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              Growing Vegetables Indoors!

              Many homes have a sunny window, sun rooms or patio where house plants can soak up the winter sun. Vegetable plants can grow as well as your potted plants if you give them a little extra light.

              A south facing window is best if you have one. The sun tracks across the sky at a lower level during the winter and the daylight hours are shorter. If you have a sunny spot or a sunroom you may not need to add indoor lights.

              The best spot to set up a growing area is where you get 5 to 6 hours of bright light a day and good air circulation. A temperature fluctuation between 45 and 70 degrees is best, so watch out for drafty areas.

              If your location gets less than 6 hours of sun each day, you’ll need to set up some type of indoor grow lights. Regular shop lights can be used for this. They are less expensive than specialty grow lights, come in various lengths and are easy to find.

              Indoor lights can be hung over your vegetable garden area or set up on supports — like bricks stacked along the sides. With supports, you can adjust the height easily as things grow. You want the lights to be 6-8 inches above your plants. If you plug the lights into a timer, you won’t have to remember to turn the lights on and off.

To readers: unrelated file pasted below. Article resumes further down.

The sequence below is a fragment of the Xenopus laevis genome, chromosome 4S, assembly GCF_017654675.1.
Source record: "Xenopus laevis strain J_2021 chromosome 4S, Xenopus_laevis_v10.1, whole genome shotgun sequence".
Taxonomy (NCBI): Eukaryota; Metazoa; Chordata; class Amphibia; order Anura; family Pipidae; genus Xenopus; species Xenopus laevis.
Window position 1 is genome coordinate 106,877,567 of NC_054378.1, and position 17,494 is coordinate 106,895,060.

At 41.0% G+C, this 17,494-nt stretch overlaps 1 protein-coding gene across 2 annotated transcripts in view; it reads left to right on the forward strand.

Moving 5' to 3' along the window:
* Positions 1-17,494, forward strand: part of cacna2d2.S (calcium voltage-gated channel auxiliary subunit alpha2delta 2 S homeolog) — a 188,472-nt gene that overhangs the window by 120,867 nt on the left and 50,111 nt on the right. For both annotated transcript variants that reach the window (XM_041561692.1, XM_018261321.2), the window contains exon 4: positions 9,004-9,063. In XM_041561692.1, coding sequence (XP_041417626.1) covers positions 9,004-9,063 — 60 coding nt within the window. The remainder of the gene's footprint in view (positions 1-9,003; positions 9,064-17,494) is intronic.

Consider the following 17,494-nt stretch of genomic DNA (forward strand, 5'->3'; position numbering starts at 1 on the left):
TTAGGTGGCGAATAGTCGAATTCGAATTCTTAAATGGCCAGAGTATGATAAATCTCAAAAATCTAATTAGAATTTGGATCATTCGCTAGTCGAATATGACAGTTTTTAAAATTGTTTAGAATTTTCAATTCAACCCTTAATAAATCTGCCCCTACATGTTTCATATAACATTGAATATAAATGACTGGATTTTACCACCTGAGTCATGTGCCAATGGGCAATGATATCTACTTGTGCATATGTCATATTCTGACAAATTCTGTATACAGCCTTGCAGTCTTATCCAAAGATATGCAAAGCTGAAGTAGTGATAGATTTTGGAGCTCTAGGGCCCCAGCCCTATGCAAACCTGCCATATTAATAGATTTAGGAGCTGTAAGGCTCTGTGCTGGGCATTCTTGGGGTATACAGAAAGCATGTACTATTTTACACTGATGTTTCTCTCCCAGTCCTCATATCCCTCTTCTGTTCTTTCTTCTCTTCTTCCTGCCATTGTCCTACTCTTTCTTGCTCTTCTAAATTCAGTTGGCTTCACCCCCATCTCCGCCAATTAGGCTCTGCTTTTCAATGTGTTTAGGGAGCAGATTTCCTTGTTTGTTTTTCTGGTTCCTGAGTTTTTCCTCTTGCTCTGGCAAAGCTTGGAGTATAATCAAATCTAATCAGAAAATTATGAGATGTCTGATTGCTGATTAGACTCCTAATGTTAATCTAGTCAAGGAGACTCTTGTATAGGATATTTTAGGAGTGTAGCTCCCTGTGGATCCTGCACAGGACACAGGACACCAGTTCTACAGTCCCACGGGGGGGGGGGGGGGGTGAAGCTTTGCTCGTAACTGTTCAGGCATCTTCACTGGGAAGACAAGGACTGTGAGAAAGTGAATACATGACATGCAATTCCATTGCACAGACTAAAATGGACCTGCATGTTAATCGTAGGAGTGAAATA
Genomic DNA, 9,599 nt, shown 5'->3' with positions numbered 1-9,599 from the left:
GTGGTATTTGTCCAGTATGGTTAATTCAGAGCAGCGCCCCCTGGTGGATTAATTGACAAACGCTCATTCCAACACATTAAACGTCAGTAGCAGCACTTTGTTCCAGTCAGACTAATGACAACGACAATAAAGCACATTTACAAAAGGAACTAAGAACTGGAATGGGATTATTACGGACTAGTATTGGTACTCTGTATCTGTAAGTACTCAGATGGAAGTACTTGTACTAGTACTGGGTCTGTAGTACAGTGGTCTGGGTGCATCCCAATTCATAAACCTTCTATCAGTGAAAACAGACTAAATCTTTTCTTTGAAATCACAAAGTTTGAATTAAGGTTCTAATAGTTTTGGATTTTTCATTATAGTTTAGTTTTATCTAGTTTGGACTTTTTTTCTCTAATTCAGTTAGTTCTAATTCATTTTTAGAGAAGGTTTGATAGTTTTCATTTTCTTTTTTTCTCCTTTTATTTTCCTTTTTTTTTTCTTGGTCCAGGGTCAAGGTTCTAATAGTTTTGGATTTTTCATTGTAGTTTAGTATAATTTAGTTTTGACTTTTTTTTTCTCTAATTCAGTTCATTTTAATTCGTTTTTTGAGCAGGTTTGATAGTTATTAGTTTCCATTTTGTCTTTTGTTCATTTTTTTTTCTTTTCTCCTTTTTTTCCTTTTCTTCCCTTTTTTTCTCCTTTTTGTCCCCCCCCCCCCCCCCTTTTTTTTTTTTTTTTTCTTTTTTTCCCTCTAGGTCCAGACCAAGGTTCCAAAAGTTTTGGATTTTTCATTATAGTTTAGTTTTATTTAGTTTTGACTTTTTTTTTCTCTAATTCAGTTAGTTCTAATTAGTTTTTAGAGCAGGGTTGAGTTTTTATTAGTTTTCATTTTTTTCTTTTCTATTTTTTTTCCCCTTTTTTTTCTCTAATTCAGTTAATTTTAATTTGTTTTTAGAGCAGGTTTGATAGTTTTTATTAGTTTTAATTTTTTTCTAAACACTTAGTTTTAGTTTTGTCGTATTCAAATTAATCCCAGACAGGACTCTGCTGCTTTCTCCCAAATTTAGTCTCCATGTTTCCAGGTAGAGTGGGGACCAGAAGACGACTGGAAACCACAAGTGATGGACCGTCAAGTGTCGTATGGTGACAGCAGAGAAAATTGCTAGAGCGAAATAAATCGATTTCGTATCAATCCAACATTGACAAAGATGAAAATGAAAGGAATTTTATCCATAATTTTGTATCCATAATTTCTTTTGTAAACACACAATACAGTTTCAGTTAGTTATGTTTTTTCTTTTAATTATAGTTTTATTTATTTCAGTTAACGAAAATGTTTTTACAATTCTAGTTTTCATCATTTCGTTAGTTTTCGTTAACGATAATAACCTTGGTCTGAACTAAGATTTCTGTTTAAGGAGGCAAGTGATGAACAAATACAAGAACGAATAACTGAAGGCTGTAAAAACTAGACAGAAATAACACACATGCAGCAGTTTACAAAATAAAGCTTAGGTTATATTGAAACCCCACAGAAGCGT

Choosing vegetable varieties

              Good choices for an indoor vegetable garden are lettuce, spinach or chard. These cool weather plants grow with less light than tomatoes or cucumbers. You can grown these, but they take longer to grow and need extra attention. Fresh herbs are also great to grow and can be cut and used all winter.

              Choose plant varieties that have shorter days to harvest. Vegetable varieties that are meant to grow well in containers and bush varieties are easiest to grow indoors. Winter vegetables, like lettuce and greens, are great because of their short days to harvest. Microgreens and baby greens are also excellent choices. They are harvested while young and only take a few weeks to harvest.

              Containers and grow medium